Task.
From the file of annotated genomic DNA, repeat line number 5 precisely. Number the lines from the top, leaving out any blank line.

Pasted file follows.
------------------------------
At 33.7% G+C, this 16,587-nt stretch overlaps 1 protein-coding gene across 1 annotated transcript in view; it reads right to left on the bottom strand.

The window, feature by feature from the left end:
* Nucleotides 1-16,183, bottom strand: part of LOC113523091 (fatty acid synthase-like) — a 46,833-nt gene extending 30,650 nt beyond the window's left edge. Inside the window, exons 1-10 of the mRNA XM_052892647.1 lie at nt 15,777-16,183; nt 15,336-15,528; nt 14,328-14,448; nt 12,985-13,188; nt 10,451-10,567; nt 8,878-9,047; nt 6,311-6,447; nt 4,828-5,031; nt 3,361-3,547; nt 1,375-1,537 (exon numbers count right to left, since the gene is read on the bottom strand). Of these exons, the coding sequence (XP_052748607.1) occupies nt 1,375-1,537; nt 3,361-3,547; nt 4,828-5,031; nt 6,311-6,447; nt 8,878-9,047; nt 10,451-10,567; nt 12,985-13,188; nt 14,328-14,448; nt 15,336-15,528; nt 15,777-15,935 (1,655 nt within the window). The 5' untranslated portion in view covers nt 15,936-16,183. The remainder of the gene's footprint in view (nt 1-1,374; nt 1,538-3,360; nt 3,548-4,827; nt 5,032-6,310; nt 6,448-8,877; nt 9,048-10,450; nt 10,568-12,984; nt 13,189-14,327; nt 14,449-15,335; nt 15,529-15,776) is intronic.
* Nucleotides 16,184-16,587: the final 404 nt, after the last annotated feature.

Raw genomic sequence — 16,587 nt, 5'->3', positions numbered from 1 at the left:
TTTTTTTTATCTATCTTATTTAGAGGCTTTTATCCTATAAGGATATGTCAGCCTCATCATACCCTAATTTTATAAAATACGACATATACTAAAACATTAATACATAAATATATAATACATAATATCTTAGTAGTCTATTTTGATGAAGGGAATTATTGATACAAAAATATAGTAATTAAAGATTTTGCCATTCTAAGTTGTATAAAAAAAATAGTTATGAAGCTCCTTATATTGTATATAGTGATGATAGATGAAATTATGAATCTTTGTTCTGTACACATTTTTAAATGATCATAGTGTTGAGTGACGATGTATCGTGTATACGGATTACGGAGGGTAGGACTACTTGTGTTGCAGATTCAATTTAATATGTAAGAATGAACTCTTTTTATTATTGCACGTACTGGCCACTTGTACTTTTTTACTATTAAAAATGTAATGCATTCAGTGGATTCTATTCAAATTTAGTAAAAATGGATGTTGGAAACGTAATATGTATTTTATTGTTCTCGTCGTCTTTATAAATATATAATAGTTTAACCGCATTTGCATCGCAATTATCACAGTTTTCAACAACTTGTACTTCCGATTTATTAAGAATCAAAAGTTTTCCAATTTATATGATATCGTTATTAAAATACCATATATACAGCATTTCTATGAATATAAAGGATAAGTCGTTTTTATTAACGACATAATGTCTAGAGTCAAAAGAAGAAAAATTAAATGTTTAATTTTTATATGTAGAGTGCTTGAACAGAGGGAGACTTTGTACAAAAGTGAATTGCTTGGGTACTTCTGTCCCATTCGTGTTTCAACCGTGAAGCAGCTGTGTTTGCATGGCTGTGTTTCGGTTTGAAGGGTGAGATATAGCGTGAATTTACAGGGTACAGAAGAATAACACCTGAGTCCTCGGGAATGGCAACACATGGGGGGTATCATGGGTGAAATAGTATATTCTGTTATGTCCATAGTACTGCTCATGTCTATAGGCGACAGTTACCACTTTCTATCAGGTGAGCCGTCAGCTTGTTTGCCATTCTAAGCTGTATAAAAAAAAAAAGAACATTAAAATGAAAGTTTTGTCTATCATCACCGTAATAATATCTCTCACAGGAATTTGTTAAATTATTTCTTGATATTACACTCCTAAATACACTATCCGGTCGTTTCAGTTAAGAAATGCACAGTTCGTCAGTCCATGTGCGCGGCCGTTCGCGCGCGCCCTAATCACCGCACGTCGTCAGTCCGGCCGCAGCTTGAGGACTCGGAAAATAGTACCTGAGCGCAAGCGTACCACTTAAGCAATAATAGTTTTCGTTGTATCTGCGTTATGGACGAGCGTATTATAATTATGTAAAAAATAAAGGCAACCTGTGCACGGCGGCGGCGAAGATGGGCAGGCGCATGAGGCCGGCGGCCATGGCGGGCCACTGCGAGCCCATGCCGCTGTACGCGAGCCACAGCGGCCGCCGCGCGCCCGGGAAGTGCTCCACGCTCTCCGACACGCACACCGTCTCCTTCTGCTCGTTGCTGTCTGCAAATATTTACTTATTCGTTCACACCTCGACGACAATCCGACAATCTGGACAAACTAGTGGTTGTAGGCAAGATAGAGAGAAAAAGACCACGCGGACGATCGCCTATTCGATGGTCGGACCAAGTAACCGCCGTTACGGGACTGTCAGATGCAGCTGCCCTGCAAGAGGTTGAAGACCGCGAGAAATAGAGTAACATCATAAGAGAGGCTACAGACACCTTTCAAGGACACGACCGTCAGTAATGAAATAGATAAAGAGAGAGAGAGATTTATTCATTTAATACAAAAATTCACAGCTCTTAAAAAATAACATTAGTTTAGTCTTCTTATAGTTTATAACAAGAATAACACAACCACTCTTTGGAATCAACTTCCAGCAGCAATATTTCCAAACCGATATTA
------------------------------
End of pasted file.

Raw genomic sequence — 16,587 nt, 5'->3', positions numbered from 1 at the left: